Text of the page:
· While we expect EM local rates will move higher again as the business cycle progresses, the cyclical highs will likely be lower than the previous highs, reinforcing the secular trend towards lower rates.
· We like EM local rates with a strong credit quality component, steep local curves and high real rates that may offer compensation for taking inflation risks. The local markets of Brazil, Mexico and South Africa all stand out.
The run in EM rates suddenly came to a halt in mid-March, however, as U.S. Treasuries re-priced downward on the back of improving economic data. So now investors are asking: Is this re-pricing in U.S. and global duration a harbinger of a more violent move towards higher rates in EM and therefore, of the possibility for disappointing returns?
Three factors have driven EM rates lower since 2Q11
Global: The sharp and sustained reduction in rates in developed markets and the related liquidity injections have accelerated the drive towards lower rates in EM. In an environment where developed-market central banks have cut rates aggressively and for a very extended period of time, EM central banks have become more cognizant that having high real rates in that context will have serious repercussions in terms of capital flows and currency appreciation. This realization has traditionally been the norm in Asia, where rates have almost been a side product of currency drivers. To a lesser degree, the rest of EM is now going through a similar process.
Cyclical support for lower rates is losing steam, but structural and global factors should remain intact
Looking forward, we believe that the combination of these three drivers will set the tone for EM rates over the next few months. Our view is that the tailwinds from cyclical forces are subsiding, while those from structural forces are here to stay, and those from the global environment will continue to be supportive for some time.
The cyclical support for lower rates is fading given the surge in global liquidity and relatively high levels of resource utilization across EM countries, even after the slowdown in the second half of last year. The latter reinforces our belief that global, and especially EM inflation, is not out of the woods yet. That said, in the coming months, if only from a headline perspective, a number of EM consumer price indexes (CPI) should benefit from favorable base effects due to dramatic rises in food inflation in the first half of 2011.
Japan, UK, Canada, Norway, Sweden and Switzerland
We believe the structural component is here to stay, partly because the policy push for it remains very strong. It is partly fueled by the global context, i.e., in a world of zero rates the need for lowering the neutral rate has almost become urgent. The risk here is that the policy push towards a lower neutral rate becomes a political push towards regaining currency competitiveness, damaging institutional credibility and inflation credentials in the process. To gauge the durability and credibility of a lower neutral rate, it is important to assess the completeness of the macro framework: the consistency of fiscal policy in the face of a more assertive monetary policy, the composition of growth, external vulnerabilities and the checks and balances between politics and institutions, among other factors. A push for a lower neutral rate in the context of an inconsistent macro framework could potentially lead to inflation surprises and asset bubbles, both of which are ultimately very disruptive for markets.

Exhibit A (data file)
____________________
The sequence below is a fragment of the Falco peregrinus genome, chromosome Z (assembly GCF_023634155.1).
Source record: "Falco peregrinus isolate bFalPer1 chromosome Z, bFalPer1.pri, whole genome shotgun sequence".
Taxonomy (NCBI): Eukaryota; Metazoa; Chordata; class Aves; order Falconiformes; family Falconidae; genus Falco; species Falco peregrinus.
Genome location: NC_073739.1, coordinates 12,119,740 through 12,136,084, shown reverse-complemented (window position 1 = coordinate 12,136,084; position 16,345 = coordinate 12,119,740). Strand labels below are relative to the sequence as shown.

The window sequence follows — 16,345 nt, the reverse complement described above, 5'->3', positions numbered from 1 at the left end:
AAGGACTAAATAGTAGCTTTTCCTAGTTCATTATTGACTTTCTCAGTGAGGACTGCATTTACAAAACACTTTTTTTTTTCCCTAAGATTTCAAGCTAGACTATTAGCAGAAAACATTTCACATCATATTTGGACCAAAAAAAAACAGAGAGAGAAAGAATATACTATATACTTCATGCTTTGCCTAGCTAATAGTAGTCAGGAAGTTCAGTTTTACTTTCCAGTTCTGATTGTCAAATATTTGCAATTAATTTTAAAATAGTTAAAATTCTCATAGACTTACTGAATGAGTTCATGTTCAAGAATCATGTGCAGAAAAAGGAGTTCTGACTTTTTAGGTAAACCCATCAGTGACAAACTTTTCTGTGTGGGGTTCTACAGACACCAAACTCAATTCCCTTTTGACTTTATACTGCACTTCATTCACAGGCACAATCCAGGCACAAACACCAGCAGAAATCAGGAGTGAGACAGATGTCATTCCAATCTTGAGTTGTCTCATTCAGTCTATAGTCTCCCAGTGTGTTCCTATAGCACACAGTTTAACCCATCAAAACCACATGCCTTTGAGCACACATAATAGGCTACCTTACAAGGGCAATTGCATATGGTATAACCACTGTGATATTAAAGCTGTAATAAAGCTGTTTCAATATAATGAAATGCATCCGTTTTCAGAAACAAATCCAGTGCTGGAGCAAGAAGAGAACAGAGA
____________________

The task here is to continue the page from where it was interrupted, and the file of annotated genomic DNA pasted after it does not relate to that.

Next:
The global driver is also likely to remain in place for some time: We have a relatively high degree of confidence that rates in developed markets will stay low for a prolonged period. Notwithstanding the improvement in economic activity in the U.S. in recent weeks, PIMCO’s view of the U.S. economy is still one of growth below potential for the foreseeable future. In Europe our views are even more bearish given the headwinds growth faces in the periphery and rising political risks. As we saw on a smaller scale this March, a sustained re-pricing in U.S. rates could very easily pave the way to a global duration selloff.
Our cautious stance on the cyclical outlook combined with a constructive view on the structural and the global drivers suggests:
· The cyclical move lower in rates is losing some steam.
· The market’s mean reversion to higher rates in the future – reflected in steep yield curves in some countries – might be somewhat misplaced given our view that there's been a structural re-pricing in local yield curves.
In other words, while EM local rates will move higher again as the business cycle progresses, the cyclical highs will likely be lower than the previous highs, reinforcing the secular trend towards lower rates. In practical terms, this has specific investment implications. We like local rates that have the following characteristics:
· A strong credit quality component, which a) makes us comfortable that the macro-framework is resilient enough to support/offset a permanent adjustment in the neutral rate, and b) gives us confidence that in an adverse global scenario the central bank has the flexibility and maneuverability to lower the policy rate.
· We look for enough compensation for taking inflation risk, through exposure to high real rates.
· We want to be positioned in steep local curves to capture carry and the roll down in the yield curve, and as a means to express the view that mean-reversion will no longer be the norm.
Putting these three considerations together – strong credit quality, high real rates and steep curves – the local markets of Brazil, Mexico and South Africa all stand out.